Memory: when Ashfaq Majid confronted NC leader

Recorded by Seerat Yusra Ali 

As the group of laborers passed outside, Ashfaq Majid Wani’s eyes followed them. Suddenly, he stood up and marched out of a café in city centre where we were sitting. Minutes later, he walked in with a group of ten laborers and made them sit. All of us looked at him as he ordered tea for them. We were surprised as none of us had money that day. He smiled and asked the present chief of Jammu and Kashmir Liberation Front Mohammad Yasin Malik to rush to his home in Maisuma and fetch money.   
It was soon after the Operation Blue Star against Sikhs in Punjab had ended that I first met Ashfaq in 1984. We didn’t have much in common except mutual opposition to the Indian rule. A year earlier I had been arrested for the first time when I was a part of a non-violent protest against the government. We were already a group of boys with just stones in our hands and when we met Ashfaq, who was younger than us, we were overwhelmed by his presence and personality. He was educated, religious, had a unique eloquence and his simplicity would bowl any one over. At that time he was not famous, people barely knew who he was. But even as a boy he was respected even by his seniors for his sound character. 
After our first meeting with him, we met often whenever protests were organized. Days ahead of the Indian Independence Day or Republic Day, government would arrest us. Jails were our homes. As awkward teenagers dissent gave meaning to our lives. 
Two years later, Ashfaq was instrumental in forming a student group— Islamic Students League. His ability to lead is unparalleled. He seemed from some another world. He was extremely modest even though he belonged to a rich family. In his home one would find the latest gadgets and facilities, but he was never inclined to worldly things and always appeared like a man from street. He would never miss prayers.
In the same year the student group that I had also become a part of organized an Eid-Milad March in Srinagar, but the government banned it. We were picked up during raids, badly tortured, beaten and injured. But we didn’t give up.
Next year came the state election. Although the student group strongly opposed elections as our basic demand was to form a free country, we were approached by Mohammad Yusuf Shah, the present chief of United Jehad Council, who was contesting from Srinagar as a Muslim United Front candidate. But we plainly refused to support any political group which was in the election fray. During one such meeting, Shah said his organization was also supporting the struggle to forma an separate nation and wanted to form a government in the state and pass a new resolution in the Assembly. So we called a meeting, where Ashfaq was also present, and came to a resolution that we will support the individuals but not the party.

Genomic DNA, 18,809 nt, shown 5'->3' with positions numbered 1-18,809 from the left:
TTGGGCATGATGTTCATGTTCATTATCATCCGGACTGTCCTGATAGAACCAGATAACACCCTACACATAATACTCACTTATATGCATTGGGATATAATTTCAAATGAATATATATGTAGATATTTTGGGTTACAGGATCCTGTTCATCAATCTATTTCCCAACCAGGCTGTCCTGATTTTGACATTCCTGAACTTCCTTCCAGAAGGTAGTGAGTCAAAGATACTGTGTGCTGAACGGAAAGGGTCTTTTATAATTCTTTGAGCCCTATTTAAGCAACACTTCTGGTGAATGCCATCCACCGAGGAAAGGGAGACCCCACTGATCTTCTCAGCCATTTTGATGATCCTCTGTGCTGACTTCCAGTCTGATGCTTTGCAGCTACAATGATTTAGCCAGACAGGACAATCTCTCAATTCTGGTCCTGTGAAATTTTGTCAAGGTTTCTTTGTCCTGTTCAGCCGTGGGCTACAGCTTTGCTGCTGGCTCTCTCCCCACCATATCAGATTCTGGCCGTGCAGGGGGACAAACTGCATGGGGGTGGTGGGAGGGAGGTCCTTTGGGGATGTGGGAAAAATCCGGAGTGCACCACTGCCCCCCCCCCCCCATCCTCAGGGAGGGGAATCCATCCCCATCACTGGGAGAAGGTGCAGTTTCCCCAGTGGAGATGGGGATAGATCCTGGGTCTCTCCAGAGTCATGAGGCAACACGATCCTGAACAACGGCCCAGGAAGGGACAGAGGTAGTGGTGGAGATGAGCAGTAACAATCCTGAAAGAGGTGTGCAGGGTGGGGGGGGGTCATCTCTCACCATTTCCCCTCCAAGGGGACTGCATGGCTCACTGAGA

We took part in Shah’s campaigns and on the voting day Ashfaq was assigned a polling agent’s role at the Dayanand Anglo-Vedic (DAV) school booth in Jawahar Nagar. His job was to patrol and see the votes were being cast in a fair manner. 
On that day we were informed that fake votes were being cast by National Conference workers at the Presentation Convent School polling booth. Therefore, we went there only to find that our polling agent had been tied up with ropes. The security did not let anyone in but only the candidate. Therefore, Shah went in and was badly beaten up by the National Conference agents. 
The National Conference workers had locked the polling booth and were casting fake votes and when Shah was beaten Ashfaq decided to barge inside. A clash ensued. 
Shah had managed majority votes  but instead NC candidate Mohi-ud-din Shah was declared victorious. Many among us, including Ashfaq, were arrested but some like me went underground. Probably a month later, Ashfaq family secured a bail for him as his uncle was to get married. 
I bear witness to what Ashfaq told Mohi-ud-din Shah who attended his uncle’s marriage. Mohi-ud-din Shah told Ashfaq: now that I have released you, don’t ever protest again. I remember, Ashfaq replied: “You did a great mistake that you released me. You will always regret this.” Next day Ashfaq jumped parole and Kashmir changed for ever.

(Aftab Ahmed Dar, a former Maisuma resident, is a businessman)